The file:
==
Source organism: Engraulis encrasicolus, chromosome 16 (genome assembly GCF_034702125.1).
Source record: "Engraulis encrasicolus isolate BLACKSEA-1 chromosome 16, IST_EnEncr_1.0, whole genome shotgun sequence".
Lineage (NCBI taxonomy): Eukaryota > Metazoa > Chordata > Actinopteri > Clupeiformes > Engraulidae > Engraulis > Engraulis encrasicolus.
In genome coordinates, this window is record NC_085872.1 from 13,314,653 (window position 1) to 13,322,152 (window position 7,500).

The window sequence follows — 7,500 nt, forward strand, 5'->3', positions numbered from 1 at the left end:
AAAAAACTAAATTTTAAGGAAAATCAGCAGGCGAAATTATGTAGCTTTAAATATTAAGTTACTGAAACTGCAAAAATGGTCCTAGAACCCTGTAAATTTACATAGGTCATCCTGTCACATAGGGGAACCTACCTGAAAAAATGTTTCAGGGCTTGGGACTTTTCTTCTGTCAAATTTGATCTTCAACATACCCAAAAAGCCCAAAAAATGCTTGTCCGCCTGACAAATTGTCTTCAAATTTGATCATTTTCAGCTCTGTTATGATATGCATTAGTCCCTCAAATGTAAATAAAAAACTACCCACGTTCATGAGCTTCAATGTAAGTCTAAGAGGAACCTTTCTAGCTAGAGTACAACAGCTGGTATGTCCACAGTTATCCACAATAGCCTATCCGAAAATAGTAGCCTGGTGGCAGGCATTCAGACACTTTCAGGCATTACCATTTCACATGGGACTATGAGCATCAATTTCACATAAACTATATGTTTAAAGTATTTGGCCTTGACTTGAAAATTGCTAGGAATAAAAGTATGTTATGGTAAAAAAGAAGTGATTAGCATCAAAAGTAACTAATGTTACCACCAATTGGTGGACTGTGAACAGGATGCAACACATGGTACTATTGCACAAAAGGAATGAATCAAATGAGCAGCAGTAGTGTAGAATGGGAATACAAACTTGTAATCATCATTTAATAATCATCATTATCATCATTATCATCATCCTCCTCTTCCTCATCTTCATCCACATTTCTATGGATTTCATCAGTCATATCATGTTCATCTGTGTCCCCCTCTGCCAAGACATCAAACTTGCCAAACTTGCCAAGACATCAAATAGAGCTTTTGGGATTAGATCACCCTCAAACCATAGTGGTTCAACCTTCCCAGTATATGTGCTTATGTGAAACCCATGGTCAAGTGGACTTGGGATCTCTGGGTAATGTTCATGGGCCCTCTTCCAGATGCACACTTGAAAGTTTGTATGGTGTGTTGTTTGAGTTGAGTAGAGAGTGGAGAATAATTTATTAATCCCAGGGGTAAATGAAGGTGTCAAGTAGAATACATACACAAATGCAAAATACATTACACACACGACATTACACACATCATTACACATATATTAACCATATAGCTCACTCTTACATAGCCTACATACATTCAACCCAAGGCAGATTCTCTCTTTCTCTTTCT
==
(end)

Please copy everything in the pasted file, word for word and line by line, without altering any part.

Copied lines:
Source organism: Engraulis encrasicolus, chromosome 16 (genome assembly GCF_034702125.1).
Source record: "Engraulis encrasicolus isolate BLACKSEA-1 chromosome 16, IST_EnEncr_1.0, whole genome shotgun sequence".
Lineage (NCBI taxonomy): Eukaryota > Metazoa > Chordata > Actinopteri > Clupeiformes > Engraulidae > Engraulis > Engraulis encrasicolus.
In genome coordinates, this window is record NC_085872.1 from 13,314,653 (window position 1) to 13,322,152 (window position 7,500).

The window sequence follows — 7,500 nt, forward strand, 5'->3', positions numbered from 1 at the left end:
AAAAAACTAAATTTTAAGGAAAATCAGCAGGCGAAATTATGTAGCTTTAAATATTAAGTTACTGAAACTGCAAAAATGGTCCTAGAACCCTGTAAATTTACATAGGTCATCCTGTCACATAGGGGAACCTACCTGAAAAAATGTTTCAGGGCTTGGGACTTTTCTTCTGTCAAATTTGATCTTCAACATACCCAAAAAGCCCAAAAAATGCTTGTCCGCCTGACAAATTGTCTTCAAATTTGATCATTTTCAGCTCTGTTATGATATGCATTAGTCCCTCAAATGTAAATAAAAAACTACCCACGTTCATGAGCTTCAATGTAAGTCTAAGAGGAACCTTTCTAGCTAGAGTACAACAGCTGGTATGTCCACAGTTATCCACAATAGCCTATCCGAAAATAGTAGCCTGGTGGCAGGCATTCAGACACTTTCAGGCATTACCATTTCACATGGGACTATGAGCATCAATTTCACATAAACTATATGTTTAAAGTATTTGGCCTTGACTTGAAAATTGCTAGGAATAAAAGTATGTTATGGTAAAAAAGAAGTGATTAGCATCAAAAGTAACTAATGTTACCACCAATTGGTGGACTGTGAACAGGATGCAACACATGGTACTATTGCACAAAAGGAATGAATCAAATGAGCAGCAGTAGTGTAGAATGGGAATACAAACTTGTAATCATCATTTAATAATCATCATTATCATCATTATCATCATCCTCCTCTTCCTCATCTTCATCCACATTTCTATGGATTTCATCAGTCATATCATGTTCATCTGTGTCCCCCTCTGCCAAGACATCAAACTTGCCAAACTTGCCAAGACATCAAATAGAGCTTTTGGGATTAGATCACCCTCAAACCATAGTGGTTCAACCTTCCCAGTATATGTGCTTATGTGAAACCCATGGTCAAGTGGACTTGGGATCTCTGGGTAATGTTCATGGGCCCTCTTCCAGATGCACACTTGAAAGTTTGTATGGTGTGTTGTTTGAGTTGAGTAGAGAGTGGAGAATAATTTATTAATCCCAGGGGTAAATGAAGGTGTCAAGTAGAATACATACACAAATGCAAAATACATTACACACACGACATTACACACATCATTACACATATATTAACCATATAGCTCACTCTTACATAGCCTACATACATTCAACCCAAGGCAGATTCTCTCTTTCTCTTTCT